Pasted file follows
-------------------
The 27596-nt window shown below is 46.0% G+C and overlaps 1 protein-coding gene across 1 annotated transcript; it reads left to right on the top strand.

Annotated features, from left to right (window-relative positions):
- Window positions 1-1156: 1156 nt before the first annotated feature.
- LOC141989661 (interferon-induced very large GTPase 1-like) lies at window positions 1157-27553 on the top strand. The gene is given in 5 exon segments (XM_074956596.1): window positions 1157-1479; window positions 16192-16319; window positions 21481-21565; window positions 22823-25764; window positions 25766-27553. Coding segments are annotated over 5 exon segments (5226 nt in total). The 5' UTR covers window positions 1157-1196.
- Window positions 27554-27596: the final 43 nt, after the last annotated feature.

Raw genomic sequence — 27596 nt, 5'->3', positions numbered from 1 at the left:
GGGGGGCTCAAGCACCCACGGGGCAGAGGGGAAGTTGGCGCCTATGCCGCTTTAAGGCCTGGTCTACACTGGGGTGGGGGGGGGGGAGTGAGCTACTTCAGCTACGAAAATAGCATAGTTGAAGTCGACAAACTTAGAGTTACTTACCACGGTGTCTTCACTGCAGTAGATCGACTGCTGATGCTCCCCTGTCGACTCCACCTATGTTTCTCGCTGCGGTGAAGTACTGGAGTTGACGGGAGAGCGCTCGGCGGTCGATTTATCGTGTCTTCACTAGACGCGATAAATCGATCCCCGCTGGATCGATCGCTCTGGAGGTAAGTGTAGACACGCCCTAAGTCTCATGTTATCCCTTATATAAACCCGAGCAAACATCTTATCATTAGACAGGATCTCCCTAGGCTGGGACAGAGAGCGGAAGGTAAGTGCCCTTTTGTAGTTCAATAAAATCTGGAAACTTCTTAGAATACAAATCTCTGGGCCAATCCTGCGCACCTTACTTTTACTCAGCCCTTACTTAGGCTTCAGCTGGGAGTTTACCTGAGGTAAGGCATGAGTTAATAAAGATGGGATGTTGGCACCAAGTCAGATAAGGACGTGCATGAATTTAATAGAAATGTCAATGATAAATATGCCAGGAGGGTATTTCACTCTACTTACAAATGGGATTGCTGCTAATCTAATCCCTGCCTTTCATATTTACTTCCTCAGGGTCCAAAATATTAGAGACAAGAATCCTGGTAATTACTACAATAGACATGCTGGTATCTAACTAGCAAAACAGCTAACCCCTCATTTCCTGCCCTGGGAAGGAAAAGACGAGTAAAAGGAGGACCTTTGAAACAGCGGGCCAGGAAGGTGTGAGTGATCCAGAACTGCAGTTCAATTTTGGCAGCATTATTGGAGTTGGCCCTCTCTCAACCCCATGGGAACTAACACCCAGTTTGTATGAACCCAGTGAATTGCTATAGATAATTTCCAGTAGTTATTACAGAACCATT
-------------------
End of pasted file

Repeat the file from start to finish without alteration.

The 27596-nt window shown below is 46.0% G+C and overlaps 1 protein-coding gene across 1 annotated transcript; it reads left to right on the top strand.

Annotated features, from left to right (window-relative positions):
- Window positions 1-1156: 1156 nt before the first annotated feature.
- LOC141989661 (interferon-induced very large GTPase 1-like) lies at window positions 1157-27553 on the top strand. The gene is given in 5 exon segments (XM_074956596.1): window positions 1157-1479; window positions 16192-16319; window positions 21481-21565; window positions 22823-25764; window positions 25766-27553. Coding segments are annotated over 5 exon segments (5226 nt in total). The 5' UTR covers window positions 1157-1196.
- Window positions 27554-27596: the final 43 nt, after the last annotated feature.

Raw genomic sequence — 27596 nt, 5'->3', positions numbered from 1 at the left:
GGGGGGCTCAAGCACCCACGGGGCAGAGGGGAAGTTGGCGCCTATGCCGCTTTAAGGCCTGGTCTACACTGGGGTGGGGGGGGGGGAGTGAGCTACTTCAGCTACGAAAATAGCATAGTTGAAGTCGACAAACTTAGAGTTACTTACCACGGTGTCTTCACTGCAGTAGATCGACTGCTGATGCTCCCCTGTCGACTCCACCTATGTTTCTCGCTGCGGTGAAGTACTGGAGTTGACGGGAGAGCGCTCGGCGGTCGATTTATCGTGTCTTCACTAGACGCGATAAATCGATCCCCGCTGGATCGATCGCTCTGGAGGTAAGTGTAGACACGCCCTAAGTCTCATGTTATCCCTTATATAAACCCGAGCAAACATCTTATCATTAGACAGGATCTCCCTAGGCTGGGACAGAGAGCGGAAGGTAAGTGCCCTTTTGTAGTTCAATAAAATCTGGAAACTTCTTAGAATACAAATCTCTGGGCCAATCCTGCGCACCTTACTTTTACTCAGCCCTTACTTAGGCTTCAGCTGGGAGTTTACCTGAGGTAAGGCATGAGTTAATAAAGATGGGATGTTGGCACCAAGTCAGATAAGGACGTGCATGAATTTAATAGAAATGTCAATGATAAATATGCCAGGAGGGTATTTCACTCTACTTACAAATGGGATTGCTGCTAATCTAATCCCTGCCTTTCATATTTACTTCCTCAGGGTCCAAAATATTAGAGACAAGAATCCTGGTAATTACTACAATAGACATGCTGGTATCTAACTAGCAAAACAGCTAACCCCTCATTTCCTGCCCTGGGAAGGAAAAGACGAGTAAAAGGAGGACCTTTGAAACAGCGGGCCAGGAAGGTGTGAGTGATCCAGAACTGCAGTTCAATTTTGGCAGCATTATTGGAGTTGGCCCTCTCTCAACCCCATGGGAACTAACACCCAGTTTGTATGAACCCAGTGAATTGCTATAGATAATTTCCAGTAGTTATTACAGAACCATT